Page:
The Xbee Series 2C has the following specifications –
• Product family: XB24C
• Protocol- Zigbee
• RF Standard- 802.15.4
• Operating frequency- ISM 2.4 GHz
• Antenna type- Wire
• Encryption- 128-bit AES
• AT & API command set
• Current requirement-
o Transmit current- 40mA (@3.3V boost mode enabled)
o Receive current- 40mA (@3.3V boost mode enabled)
o Sleep- <1 uA
Fig. 4: Image of Xbee Series 2C Module
The Coordinator is always necessary in any wireless communication network of Zigbee standard. The Coordinator device performs the following functions –
• It first starts the network, selecting the channel and PAN ID.
• It distributes addresses, allowing routers and end devices to join the network and assists in routing data.
• It manages the other functions that define the network, secure it and keep it healthy. This device cannot sleep and must remain powered on all the time.
A router is a fully-featured Zigbee node. It performs the following functions –
• It joins the existing networks and send, receive and route information.
• It allows other routers and end devices to join the network.
• It cannot sleep and must be powered on at all times
• It may have multiple router devices in a network.
Configuring XBEE Devices
There are software available which can be used to configure the Xbee devices as coordinator and router. Two such software are XCTU legacy and XCTU 6.3.8. XCTU is a free and multi-platform application for Xbee and RF solutions. It can be used to configure Xbee devices with the help of an Arduino board.
So, for configuration of Xbee devices to make a WSN network, two Xbee Series 2 modules, two Xbee shields, 2 Arduino UNO or Arduino Mega boards and some connecting wires will be required. The software used will be XCTU 6.3.8 or the latest version of XCTU.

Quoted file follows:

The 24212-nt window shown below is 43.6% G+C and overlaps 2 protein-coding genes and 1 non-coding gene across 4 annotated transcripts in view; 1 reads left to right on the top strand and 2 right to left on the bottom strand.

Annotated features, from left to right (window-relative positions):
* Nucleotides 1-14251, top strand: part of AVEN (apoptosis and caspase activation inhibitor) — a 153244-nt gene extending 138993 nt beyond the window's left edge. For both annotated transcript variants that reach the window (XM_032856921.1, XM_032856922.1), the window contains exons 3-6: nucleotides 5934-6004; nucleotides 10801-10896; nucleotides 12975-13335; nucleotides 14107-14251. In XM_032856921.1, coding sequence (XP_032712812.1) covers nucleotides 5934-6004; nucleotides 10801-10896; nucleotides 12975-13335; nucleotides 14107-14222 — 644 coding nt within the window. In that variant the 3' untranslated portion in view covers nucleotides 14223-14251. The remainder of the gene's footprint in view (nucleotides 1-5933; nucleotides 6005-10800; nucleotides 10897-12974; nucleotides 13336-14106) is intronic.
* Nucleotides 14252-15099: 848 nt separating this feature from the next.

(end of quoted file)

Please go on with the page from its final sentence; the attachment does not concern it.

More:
The X-Bee module is a 20-pin module with the following pin configuration –
Fig. 5: Table Listing Pin Configuration of Xbee Series 2C Module
Fig. 6: Table Listing Pin Configuration of Xbee Series 2C Module
For connecting the module with PC, Arduino can be used. The Arduino UNO or Arduino Mega acts as a USB converter for Xbee modules. Before using Arduino UNO with Xbee modules, a bare minimum sketch must be uploaded on it or the Atmega microcontroller must be removed from the board. The Xbee module and the Arduino board must communicate serially. The Xbee module should be connected to the Arduino according to the following table –
Fig. 7: Table Listing Circuit Connections between Xbee Module and Arduino Uno
After circuit connections, the Xbee modules can be configured by performing the following steps –
1) Open the XCTU software.
2) Click on “Discover Radio Modules”.
3) Click on the desired COM port on which module is connected.
4) Set the baud rate according to the device. The baud rate is set to 9600 in this case.
5) After successful scanning, the device with unique ID can be found.
6) Click on the device, and the software will read the AT parameters of the device.
7) Write the PAN ID say 1234. This PAN ID determines the network to join. The valid range is 0 to 0xFFFFFFFFFFFFFFFF. This ID must be same for all radios in the same network.
8) Enable the coordinator if the Xbee device has to be set in coordinator mode, by CE coordinator Enable. If the Xbee device has to be set in router mode then disable the CE Coordinator Enable.
9) Set the Destination Address HIGH & LOW. It can be 32-bit address or 64-bit address. It is set to “0x000000000000FFFF” in this case. This is the broadcast address for the PAN. It means the coordinator or router is listening for any incoming radio packets.
10) If the Xbee is used in router mode then enable the JV channel Verification. If this is enabled, the router will verify if a coordinator exists on the same channel after joining and ensure it is operating on a valid channel or not.
11) Give a name to the Xbee modules by “NI node identifier”. The maximum length which is accepted is 0 to 20 ASCII characters.
12) The Xbee modules operate in two modes – AT command mode and API mode. Select the mode accordingly in the “AP API Enable”.
13) After all these changes, click on the write parameters and the setting will be saved in to the Xbee modules.
In this way, the Xbee modules can be configured for the required modes.
It should be noted that the latest firmware (405F in this case) should be used for the Xbee modules. Also keep checking for firmware update for Xbee modules even after the wireless network has been already installed. The XCTU legacy can also be used in similar manner for module configuration.
In the next tutorial – Client to Client Communication over Zigbee Protocol, learn to setup a simple Zigbee Network between two clients using Xbee modules.
Filed Under: Featured Contributions